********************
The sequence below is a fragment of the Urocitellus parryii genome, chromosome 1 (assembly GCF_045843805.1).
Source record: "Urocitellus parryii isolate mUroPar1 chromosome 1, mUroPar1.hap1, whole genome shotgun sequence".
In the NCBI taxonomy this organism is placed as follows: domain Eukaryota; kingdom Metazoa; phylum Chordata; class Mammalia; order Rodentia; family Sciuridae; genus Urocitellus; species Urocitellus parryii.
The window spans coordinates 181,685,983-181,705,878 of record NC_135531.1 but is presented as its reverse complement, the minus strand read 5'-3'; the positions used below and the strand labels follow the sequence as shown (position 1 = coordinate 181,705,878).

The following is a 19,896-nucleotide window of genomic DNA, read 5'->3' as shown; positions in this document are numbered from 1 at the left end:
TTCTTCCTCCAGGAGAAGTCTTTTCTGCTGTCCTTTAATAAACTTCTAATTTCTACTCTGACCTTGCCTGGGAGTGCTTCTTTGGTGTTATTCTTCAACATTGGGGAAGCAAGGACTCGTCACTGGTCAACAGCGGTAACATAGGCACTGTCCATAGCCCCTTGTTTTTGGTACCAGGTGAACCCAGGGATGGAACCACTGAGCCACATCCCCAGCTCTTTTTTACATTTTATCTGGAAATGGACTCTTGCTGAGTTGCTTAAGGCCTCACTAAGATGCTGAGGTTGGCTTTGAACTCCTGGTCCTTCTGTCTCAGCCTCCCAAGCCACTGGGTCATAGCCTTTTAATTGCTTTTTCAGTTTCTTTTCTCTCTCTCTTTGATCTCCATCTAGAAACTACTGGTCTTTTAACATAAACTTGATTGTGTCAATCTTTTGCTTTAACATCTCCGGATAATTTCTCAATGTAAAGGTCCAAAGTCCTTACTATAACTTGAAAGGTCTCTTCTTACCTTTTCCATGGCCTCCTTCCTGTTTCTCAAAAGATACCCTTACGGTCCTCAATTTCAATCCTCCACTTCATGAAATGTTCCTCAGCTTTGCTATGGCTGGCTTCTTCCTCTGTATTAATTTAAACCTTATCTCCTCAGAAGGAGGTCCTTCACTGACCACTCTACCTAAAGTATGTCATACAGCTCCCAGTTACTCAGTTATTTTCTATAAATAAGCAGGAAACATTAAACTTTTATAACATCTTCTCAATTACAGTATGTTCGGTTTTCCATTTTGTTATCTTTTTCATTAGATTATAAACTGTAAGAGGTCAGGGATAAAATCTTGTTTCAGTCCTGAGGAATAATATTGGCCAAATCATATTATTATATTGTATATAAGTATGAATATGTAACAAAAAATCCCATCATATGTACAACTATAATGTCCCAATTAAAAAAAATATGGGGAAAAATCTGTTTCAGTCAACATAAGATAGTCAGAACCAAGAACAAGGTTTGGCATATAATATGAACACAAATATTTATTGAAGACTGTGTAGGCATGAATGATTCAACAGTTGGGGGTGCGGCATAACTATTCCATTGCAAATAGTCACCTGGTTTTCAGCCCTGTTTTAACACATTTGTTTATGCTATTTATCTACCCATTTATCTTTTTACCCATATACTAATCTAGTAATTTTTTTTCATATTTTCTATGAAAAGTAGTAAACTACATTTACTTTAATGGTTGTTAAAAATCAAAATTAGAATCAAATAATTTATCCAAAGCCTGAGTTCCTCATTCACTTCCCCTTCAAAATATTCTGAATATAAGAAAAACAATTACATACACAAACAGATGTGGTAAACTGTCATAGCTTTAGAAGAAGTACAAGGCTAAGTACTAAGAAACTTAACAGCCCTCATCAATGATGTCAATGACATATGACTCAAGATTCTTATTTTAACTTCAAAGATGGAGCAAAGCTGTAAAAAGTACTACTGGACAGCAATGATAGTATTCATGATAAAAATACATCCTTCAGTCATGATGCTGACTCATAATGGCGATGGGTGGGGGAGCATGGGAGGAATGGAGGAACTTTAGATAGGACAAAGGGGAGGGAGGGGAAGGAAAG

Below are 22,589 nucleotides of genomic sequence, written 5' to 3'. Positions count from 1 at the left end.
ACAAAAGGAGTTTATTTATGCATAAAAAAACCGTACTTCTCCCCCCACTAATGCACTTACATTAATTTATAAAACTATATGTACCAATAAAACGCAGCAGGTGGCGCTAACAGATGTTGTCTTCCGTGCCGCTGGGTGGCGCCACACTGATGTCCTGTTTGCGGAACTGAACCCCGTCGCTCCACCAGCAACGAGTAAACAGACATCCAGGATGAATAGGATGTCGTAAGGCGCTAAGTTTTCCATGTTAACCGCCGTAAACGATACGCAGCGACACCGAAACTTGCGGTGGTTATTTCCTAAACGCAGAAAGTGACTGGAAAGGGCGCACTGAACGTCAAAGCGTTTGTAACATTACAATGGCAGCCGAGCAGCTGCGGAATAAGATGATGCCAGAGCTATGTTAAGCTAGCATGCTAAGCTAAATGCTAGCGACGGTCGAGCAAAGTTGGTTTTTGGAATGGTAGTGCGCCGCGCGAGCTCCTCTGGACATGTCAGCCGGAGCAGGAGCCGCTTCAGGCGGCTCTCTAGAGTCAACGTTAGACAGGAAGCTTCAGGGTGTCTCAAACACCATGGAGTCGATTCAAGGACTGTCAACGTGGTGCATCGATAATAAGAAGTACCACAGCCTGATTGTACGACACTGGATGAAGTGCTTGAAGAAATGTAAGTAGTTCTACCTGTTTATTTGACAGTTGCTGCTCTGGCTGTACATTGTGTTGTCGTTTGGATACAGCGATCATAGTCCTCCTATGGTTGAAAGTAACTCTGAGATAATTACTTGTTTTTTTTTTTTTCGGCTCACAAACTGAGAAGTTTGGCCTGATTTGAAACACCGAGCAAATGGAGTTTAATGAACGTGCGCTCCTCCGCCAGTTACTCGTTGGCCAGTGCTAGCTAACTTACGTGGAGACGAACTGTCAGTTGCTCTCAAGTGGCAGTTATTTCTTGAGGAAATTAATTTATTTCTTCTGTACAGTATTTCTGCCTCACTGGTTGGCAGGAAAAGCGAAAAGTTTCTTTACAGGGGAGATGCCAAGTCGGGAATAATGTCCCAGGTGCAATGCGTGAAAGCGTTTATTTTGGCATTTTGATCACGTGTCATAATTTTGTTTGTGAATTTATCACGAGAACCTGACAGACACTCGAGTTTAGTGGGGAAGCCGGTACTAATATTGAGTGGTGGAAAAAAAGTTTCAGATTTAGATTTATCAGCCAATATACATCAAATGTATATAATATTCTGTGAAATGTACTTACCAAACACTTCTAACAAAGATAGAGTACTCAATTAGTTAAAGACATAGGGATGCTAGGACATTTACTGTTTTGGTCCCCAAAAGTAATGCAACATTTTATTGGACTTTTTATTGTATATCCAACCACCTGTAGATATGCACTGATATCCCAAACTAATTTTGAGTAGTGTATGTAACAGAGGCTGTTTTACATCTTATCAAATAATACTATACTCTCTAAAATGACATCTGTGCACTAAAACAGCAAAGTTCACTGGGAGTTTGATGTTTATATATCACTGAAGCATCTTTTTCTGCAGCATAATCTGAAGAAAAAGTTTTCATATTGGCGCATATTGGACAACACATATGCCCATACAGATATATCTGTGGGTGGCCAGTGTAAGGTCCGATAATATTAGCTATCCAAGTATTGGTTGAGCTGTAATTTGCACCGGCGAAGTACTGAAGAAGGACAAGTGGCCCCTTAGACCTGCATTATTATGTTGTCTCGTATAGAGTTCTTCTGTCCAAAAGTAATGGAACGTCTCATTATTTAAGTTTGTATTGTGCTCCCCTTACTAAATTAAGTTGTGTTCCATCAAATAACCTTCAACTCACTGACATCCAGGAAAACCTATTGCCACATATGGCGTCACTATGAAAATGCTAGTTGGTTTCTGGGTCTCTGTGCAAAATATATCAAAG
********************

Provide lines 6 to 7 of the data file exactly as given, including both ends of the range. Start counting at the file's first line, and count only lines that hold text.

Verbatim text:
TTCTTCCTCCAGGAGAAGTCTTTTCTGCTGTCCTTTAATAAACTTCTAATTTCTACTCTGACCTTGCCTGGGAGTGCTTCTTTGGTGTTATTCTTCAACATTGGGGAAGCAAGGACTCGTCACTGGTCAACAGCGGTAACATAGGCACTGTCCATAGCCCCTTGTTTTTGGTACCAGGTGAACCCAGGGATGGAACCACTGAGCCACATCCCCAGCTCTTTTTTACATTTTATCTGGAAATGGACTCTTGCTGAGTTGCTTAAGGCCTCACTAAGATGCTGAGGTTGGCTTTGAACTCCTGGTCCTTCTGTCTCAGCCTCCCAAGCCACTGGGTCATAGCCTTTTAATTGCTTTTTCAGTTTCTTTTCTCTCTCTCTTTGATCTCCATCTAGAAACTACTGGTCTTTTAACATAAACTTGATTGTGTCAATCTTTTGCTTTAACATCTCCGGATAATTTCTCAATGTAAAGGTCCAAAGTCCTTACTATAACTTGAAAGGTCTCTTCTTACCTTTTCCATGGCCTCCTTCCTGTTTCTCAAAAGATACCCTTACGGTCCTCAATTTCAATCCTCCACTTCATGAAATGTTCCTCAGCTTTGCTATGGCTGGCTTCTTCCTCTGTATTAATTTAAACCTTATCTCCTCAGAAGGAGGTCCTTCACTGACCACTCTACCTAAAGTATGTCATACAGCTCCCAGTTACTCAGTTATTTTCTATAAATAAGCAGGAAACATTAAACTTTTATAACATCTTCTCAATTACAGTATGTTCGGTTTTCCATTTTGTTATCTTTTTCATTAGATTATAAACTGTAAGAGGTCAGGGATAAAATCTTGTTTCAGTCCTGAGGAATAATATTGGCCAAATCATATTATTATATTGTATATAAGTATGAATATGTAACAAAAAATCCCATCATATGTACAACTATAATGTCCCAATTAAAAAAAATATGGGGAAAAATCTGTTTCAGTCAACATAAGATAGTCAGAACCAAGAACAAGGTTTGGCATATAATATGAACACAAATATTTATTGAAGACTGTGTAGGCATGAATGATTCAACAGTTGGGGGTGCGGCATAACTATTCCATTGCAAATAGTCACCTGGTTTTCAGCCCTGTTTTAACACATTTGTTTATGCTATTTATCTACCCATTTATCTTTTTACCCATATACTAATCTAGTAATTTTTTTTCATATTTTCTATGAAAAGTAGTAAACTACATTTACTTTAATGGTTGTTAAAAATCAAAATTAGAATCAAATAATTTATCCAAAGCCTGAGTTCCTCATTCACTTCCCCTTCAAAATATTCTGAATATAAGAAAAACAATTACATACACAAACAGATGTGGTAAACTGTCATAGCTTTAGAAGAAGTACAAGGCTAAGTACTAAGAAACTTAACAGCCCTCATCAATGATGTCAATGACATATGACTCAAGATTCTTATTTTAACTTCAAAGATGGAGCAAAGCTGTAAAAAGTACTACTGGACAGCAATGATAGTATTCATGATAAAAATACATCCTTCAGTCATGATGCTGACTCATAATGGCGATGGGTGGGGGAGCATGGGAGGAATGGAGGAACTTTAGATAGGACAAAGGGGAGGGAGGGGAAGGAAAG

Below are 22,589 nucleotides of genomic sequence, written 5' to 3'. Positions count from 1 at the left end.